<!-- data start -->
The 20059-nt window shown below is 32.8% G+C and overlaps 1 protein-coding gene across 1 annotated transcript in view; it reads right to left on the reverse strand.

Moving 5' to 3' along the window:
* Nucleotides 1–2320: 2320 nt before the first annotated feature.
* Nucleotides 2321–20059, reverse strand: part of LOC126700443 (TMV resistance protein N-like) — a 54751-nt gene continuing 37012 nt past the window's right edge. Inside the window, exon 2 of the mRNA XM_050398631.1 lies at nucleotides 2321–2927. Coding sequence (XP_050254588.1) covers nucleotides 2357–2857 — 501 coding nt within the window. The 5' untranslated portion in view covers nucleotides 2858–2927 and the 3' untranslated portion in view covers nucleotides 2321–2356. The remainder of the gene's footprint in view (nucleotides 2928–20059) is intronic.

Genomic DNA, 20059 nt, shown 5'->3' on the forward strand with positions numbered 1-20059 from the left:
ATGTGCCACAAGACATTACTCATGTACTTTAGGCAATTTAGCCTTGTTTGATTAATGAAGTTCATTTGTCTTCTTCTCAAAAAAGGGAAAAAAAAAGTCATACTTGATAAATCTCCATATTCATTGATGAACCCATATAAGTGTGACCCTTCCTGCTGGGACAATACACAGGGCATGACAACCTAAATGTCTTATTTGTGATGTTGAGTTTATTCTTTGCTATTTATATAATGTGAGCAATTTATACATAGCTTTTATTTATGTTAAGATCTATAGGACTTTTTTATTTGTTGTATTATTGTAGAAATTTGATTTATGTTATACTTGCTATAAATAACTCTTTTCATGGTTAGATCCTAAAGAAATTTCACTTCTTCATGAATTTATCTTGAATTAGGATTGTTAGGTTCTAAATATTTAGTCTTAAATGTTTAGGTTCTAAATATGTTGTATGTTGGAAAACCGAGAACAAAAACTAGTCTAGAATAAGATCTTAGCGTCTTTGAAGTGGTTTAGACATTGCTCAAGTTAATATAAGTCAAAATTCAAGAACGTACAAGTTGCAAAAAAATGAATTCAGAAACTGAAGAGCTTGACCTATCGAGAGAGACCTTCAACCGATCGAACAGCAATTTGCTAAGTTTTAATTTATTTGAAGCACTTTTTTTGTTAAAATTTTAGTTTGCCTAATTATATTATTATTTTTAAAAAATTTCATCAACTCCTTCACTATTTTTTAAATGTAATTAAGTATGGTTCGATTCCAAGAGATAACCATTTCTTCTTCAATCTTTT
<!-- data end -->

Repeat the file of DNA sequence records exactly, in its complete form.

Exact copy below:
The 20059-nt window shown below is 32.8% G+C and overlaps 1 protein-coding gene across 1 annotated transcript in view; it reads right to left on the reverse strand.

Moving 5' to 3' along the window:
* Nucleotides 1–2320: 2320 nt before the first annotated feature.
* Nucleotides 2321–20059, reverse strand: part of LOC126700443 (TMV resistance protein N-like) — a 54751-nt gene continuing 37012 nt past the window's right edge. Inside the window, exon 2 of the mRNA XM_050398631.1 lies at nucleotides 2321–2927. Coding sequence (XP_050254588.1) covers nucleotides 2357–2857 — 501 coding nt within the window. The 5' untranslated portion in view covers nucleotides 2858–2927 and the 3' untranslated portion in view covers nucleotides 2321–2356. The remainder of the gene's footprint in view (nucleotides 2928–20059) is intronic.

Genomic DNA, 20059 nt, shown 5'->3' on the forward strand with positions numbered 1-20059 from the left:
ATGTGCCACAAGACATTACTCATGTACTTTAGGCAATTTAGCCTTGTTTGATTAATGAAGTTCATTTGTCTTCTTCTCAAAAAAGGGAAAAAAAAAGTCATACTTGATAAATCTCCATATTCATTGATGAACCCATATAAGTGTGACCCTTCCTGCTGGGACAATACACAGGGCATGACAACCTAAATGTCTTATTTGTGATGTTGAGTTTATTCTTTGCTATTTATATAATGTGAGCAATTTATACATAGCTTTTATTTATGTTAAGATCTATAGGACTTTTTTATTTGTTGTATTATTGTAGAAATTTGATTTATGTTATACTTGCTATAAATAACTCTTTTCATGGTTAGATCCTAAAGAAATTTCACTTCTTCATGAATTTATCTTGAATTAGGATTGTTAGGTTCTAAATATTTAGTCTTAAATGTTTAGGTTCTAAATATGTTGTATGTTGGAAAACCGAGAACAAAAACTAGTCTAGAATAAGATCTTAGCGTCTTTGAAGTGGTTTAGACATTGCTCAAGTTAATATAAGTCAAAATTCAAGAACGTACAAGTTGCAAAAAAATGAATTCAGAAACTGAAGAGCTTGACCTATCGAGAGAGACCTTCAACCGATCGAACAGCAATTTGCTAAGTTTTAATTTATTTGAAGCACTTTTTTTGTTAAAATTTTAGTTTGCCTAATTATATTATTATTTTTAAAAAATTTCATCAACTCCTTCACTATTTTTTAAATGTAATTAAGTATGGTTCGATTCCAAGAGATAACCATTTCTTCTTCAATCTTTT